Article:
Ex Parte Salem - Page 4
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recovery action is to be located. (Specification 13). Upon receiving the
identified incident, a log analysis engine (400, 530) compares the incident
against known incidents in the updated local cache (520) to locate directives
and hints associated with such known incidents. Then, the log analysis
engine (400, 530) forwards the collected directives3 to a diagnostic engine
(460), which in turn, executes the corresponding diagnostic modules (470,
472, 474) that provide a recovery action associated with the identified
incident. (Specification 11, 12).
Miller discloses a software-driven system for automatically detecting,
diagnosing and solving a problem. (Abstract). Miller’s system primarily
utilizes three components as part of the customer’s site software (61) to
automate the monitoring, diagnosing, and solution processes.4 First, it uses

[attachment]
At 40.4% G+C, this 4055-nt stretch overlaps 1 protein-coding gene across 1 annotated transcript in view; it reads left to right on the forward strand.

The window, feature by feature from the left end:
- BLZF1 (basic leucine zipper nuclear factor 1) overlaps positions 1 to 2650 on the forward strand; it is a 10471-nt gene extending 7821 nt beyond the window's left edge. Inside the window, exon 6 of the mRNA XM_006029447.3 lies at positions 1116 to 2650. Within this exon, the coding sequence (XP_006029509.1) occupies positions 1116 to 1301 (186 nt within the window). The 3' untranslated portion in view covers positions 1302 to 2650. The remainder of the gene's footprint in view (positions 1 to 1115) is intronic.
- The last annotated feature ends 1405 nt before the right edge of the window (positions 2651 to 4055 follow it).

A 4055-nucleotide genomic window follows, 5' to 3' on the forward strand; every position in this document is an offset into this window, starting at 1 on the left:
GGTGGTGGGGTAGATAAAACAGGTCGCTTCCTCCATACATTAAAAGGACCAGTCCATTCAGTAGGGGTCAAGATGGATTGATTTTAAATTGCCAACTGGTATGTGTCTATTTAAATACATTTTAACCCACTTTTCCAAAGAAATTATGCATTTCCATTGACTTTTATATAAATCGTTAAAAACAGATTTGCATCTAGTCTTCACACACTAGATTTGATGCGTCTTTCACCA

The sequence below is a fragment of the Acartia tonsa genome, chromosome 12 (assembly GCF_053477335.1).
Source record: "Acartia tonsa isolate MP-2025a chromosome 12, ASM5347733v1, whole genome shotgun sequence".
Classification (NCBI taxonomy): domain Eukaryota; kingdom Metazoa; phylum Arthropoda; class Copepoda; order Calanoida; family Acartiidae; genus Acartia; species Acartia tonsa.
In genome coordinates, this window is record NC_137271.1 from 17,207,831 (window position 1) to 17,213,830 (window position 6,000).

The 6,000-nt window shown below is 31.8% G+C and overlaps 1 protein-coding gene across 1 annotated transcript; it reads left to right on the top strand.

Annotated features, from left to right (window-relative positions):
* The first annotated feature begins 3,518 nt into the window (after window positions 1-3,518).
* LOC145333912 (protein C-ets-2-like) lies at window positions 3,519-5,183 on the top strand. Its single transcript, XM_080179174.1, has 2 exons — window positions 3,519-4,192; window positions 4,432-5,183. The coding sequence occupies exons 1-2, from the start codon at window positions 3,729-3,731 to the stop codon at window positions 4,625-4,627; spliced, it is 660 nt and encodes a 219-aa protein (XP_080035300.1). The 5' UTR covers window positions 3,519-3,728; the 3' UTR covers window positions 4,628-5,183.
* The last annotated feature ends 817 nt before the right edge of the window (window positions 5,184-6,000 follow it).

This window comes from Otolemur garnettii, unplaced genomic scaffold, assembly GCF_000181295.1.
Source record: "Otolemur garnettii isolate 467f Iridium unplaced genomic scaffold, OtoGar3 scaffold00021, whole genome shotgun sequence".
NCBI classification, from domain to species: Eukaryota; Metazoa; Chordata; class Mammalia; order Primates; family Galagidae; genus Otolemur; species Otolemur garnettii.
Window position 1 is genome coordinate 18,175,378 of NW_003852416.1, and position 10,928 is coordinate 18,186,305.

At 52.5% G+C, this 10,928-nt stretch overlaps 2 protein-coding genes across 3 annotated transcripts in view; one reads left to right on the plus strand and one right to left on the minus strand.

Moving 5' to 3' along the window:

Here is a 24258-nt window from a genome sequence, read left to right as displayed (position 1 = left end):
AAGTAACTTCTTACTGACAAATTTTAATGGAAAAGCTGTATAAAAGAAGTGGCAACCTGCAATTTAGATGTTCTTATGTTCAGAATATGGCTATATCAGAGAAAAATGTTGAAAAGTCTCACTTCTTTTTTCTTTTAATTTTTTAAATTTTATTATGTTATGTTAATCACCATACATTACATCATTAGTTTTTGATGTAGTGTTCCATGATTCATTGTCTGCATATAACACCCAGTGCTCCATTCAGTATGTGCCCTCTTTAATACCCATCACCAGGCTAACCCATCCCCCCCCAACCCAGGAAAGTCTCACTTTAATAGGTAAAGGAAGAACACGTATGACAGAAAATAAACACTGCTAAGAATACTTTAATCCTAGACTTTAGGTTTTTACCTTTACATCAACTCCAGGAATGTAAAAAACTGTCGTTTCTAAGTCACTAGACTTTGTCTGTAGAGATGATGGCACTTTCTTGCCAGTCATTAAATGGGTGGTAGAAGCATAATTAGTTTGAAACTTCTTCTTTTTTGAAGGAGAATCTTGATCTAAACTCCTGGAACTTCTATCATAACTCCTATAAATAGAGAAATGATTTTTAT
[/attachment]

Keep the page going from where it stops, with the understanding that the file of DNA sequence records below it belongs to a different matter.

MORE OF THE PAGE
a customer knowledge base (73) that stores logic to diagnose and solve each
particular problem. Second, it uses an engine (65) for managing the
execution code of the customer knowledge base to diagnose and solve each
particular problem. Last, it uses primitives (74) to generate an interface to
access the entries in the knowledge base. (Miller 13, ll. 12-19).
The customer knowledge database taught by Miller contains a plurality of
entries, each addressing a specific problem, and each entry having a four-
part executable code. (Id. 4, ll. 10-17). First, an initialization process
executes codes to a database entry with the customer site software. Second,
an immediate response process executes codes to cache locally a database
3 Appellant’s specification, at page 10, lines 27-28, defines a directive as the
dynamic tuning of information for incident handling.
4 Miller indicates that in lieu of an inference engine that provides solutions
to specific problems, the disclosed system uses a database containing entries
of very specific symptoms and solutions. (Miller 3, ll. 10-14).
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Last modified: November 3, 2007